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Insights from the Intersection of Childhood and Education

Wednesday, November 1, 2017

Diving into Mishna



We recently hosted a Mishna Fair, namely an evening for 5th/6th graders and their parents to delve into Torah learning. Mishna is part of the oral tradition that explains the Torah, passed down in the Talmud. Our Mishna Fair served as an introduction to a deeper level of learning that involves more questioning and critical thinking than you usually find in the elementary grades. 




We began the evening with dinner; afterwards parents and children learned together from prepared source sheets that were color coded according to level of difficulty. Those new to the idea of studying Torah could choose the easier yellow sheets; the pink sheets offered a medium level of difficulty, and the blue sheets were for those looking for a challenge. One parent was even observed picking up all three colors!

Participants addressed issues of legal definitions of acquisition, ritual details of the Sukkah, the parameters of damaging speech, and the history and structure of the Talmud. It was a joy to see the overwhelming enthusiasm as families engaged in meaningful discussions. Soon their conversations took on a life of their own and moved in many different directions.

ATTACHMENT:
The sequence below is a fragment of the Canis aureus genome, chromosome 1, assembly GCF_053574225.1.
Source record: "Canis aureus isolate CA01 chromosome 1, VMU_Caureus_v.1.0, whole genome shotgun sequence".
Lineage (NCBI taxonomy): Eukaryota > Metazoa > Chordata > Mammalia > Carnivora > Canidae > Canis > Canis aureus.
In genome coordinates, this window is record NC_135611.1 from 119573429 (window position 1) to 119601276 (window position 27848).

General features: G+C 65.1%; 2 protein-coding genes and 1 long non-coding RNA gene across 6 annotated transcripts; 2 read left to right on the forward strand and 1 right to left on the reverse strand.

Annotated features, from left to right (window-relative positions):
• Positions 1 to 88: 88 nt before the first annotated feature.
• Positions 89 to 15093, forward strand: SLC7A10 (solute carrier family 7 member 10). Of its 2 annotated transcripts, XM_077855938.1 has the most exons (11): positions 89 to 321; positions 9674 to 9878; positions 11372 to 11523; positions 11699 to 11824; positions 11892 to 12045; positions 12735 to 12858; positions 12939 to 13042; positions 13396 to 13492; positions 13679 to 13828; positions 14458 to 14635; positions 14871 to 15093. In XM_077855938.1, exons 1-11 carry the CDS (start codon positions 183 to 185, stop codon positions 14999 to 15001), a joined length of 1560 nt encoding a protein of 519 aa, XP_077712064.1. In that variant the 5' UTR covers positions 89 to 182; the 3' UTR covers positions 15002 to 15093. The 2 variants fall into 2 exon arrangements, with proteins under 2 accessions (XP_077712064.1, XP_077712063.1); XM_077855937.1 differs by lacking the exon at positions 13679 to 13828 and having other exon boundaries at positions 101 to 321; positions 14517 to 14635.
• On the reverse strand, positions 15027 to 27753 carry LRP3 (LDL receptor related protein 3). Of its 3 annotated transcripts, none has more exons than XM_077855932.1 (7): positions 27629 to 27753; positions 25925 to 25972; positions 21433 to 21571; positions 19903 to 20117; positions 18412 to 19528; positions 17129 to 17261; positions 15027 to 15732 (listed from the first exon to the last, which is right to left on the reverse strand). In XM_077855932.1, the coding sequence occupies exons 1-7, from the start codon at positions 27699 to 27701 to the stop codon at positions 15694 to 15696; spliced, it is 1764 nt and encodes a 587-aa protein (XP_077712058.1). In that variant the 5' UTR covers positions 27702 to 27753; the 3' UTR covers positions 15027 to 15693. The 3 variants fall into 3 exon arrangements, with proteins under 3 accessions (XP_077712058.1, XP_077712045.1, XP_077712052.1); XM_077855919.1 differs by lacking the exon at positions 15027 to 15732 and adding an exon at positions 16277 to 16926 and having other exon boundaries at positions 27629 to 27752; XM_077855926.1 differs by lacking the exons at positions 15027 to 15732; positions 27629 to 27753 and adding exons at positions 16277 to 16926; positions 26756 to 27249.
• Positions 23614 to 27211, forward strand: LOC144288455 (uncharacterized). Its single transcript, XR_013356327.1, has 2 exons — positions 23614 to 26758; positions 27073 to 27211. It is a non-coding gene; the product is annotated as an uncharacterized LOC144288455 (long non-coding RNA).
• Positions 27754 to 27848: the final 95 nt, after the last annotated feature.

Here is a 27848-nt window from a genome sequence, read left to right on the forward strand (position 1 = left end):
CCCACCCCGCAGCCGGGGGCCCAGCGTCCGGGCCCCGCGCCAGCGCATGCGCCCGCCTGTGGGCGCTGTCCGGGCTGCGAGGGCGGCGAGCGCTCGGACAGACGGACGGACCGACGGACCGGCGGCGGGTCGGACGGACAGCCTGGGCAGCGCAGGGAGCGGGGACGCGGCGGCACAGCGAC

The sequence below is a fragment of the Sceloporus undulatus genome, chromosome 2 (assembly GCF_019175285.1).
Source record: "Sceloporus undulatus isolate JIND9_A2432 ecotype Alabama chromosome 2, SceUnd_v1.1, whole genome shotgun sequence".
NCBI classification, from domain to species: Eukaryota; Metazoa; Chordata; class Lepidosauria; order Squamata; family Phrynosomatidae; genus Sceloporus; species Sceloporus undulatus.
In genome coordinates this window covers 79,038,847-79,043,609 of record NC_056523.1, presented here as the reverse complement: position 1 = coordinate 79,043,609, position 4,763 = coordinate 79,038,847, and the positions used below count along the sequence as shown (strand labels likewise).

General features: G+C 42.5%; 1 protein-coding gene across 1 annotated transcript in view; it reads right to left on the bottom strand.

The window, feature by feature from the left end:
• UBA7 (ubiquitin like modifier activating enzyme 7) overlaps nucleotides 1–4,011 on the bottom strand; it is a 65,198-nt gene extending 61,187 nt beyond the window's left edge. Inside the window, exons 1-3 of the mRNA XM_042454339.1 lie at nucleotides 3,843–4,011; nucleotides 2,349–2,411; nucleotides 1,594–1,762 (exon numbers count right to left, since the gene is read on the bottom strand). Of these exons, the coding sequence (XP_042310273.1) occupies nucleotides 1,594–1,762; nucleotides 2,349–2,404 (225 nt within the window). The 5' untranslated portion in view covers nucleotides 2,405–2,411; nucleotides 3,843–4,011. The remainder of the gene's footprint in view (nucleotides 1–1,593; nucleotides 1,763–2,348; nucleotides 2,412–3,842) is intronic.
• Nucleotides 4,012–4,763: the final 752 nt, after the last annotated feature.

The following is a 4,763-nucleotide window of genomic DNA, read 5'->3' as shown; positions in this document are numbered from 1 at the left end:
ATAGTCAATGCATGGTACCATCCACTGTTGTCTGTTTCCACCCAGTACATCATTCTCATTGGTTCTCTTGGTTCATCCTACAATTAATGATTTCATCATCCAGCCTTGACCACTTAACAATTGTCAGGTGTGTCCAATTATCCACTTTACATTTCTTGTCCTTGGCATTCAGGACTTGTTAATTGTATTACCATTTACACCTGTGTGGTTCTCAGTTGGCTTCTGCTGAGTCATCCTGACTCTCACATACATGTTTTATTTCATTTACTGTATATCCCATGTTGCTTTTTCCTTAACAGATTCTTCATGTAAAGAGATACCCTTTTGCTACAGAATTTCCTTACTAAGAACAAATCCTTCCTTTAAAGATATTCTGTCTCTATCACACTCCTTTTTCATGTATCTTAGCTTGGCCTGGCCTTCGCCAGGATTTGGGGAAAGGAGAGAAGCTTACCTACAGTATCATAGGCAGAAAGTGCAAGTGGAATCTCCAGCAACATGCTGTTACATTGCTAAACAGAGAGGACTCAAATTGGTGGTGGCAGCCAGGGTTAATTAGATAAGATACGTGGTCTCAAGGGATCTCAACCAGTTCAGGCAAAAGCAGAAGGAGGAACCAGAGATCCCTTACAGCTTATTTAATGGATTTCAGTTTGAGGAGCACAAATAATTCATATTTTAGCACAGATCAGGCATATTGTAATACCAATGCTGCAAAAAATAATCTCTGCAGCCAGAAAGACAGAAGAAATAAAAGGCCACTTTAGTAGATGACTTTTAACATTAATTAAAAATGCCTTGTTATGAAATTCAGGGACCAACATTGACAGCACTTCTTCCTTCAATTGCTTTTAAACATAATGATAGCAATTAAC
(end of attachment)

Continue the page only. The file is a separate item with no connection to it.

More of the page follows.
The Mishna-learning part of the evening wrapped up with parents and students gathering according to their study sheet's color and learning with one of our Mishna teachers. Parents actually got a taste of the Mishna classroom!



A wall display showed the "chain of tradition," beginning with the giving of the Torah at Sinai, moving on through various generations that made significant contributions to Jewish tradition, until the chain reached the generation labeled "The Akiba Kids!" Thus the display mirrored the inter-generational learning, that was taking place at that very moment.  




After the parent-child learning session, the students moved on to present the various topics they had researched in class. One function of the Mishna (and Talmud in general) is to give us a deeper understanding of the Torah so that we can understand the reasoning and apply it in everyday life. Students had been tasked with showing how Torah law can be applied to modern legal situations, highlighting the timelessness of Torah throughout the generations. 

In the Torah we read of an agricultural society where court cases involved oxen and sheep, water cisterns and wheat fields. Nevertheless the outcomes of those cases can be applied to modern-day litigation involving corporations, cars, sky-scrapers and tickets to the World Series.  


Display board on how Torah law can be applied
to the Wrigley Field rooftop case in Chicago

Studying Mishna brings with it a broadening of perspectives that also serves to expand our understanding of Judaism in general. When students were asked what they thought of when they heard the word "Judaism," they mentioned prayer, Shabbat, holidays and rabbis. But Judaism involves so much more, and the Mishna helps us see that it can bring deeper meaning and enrichment to all aspects of our lives. An evening devoted to the riches of Mishna can be eye opening.


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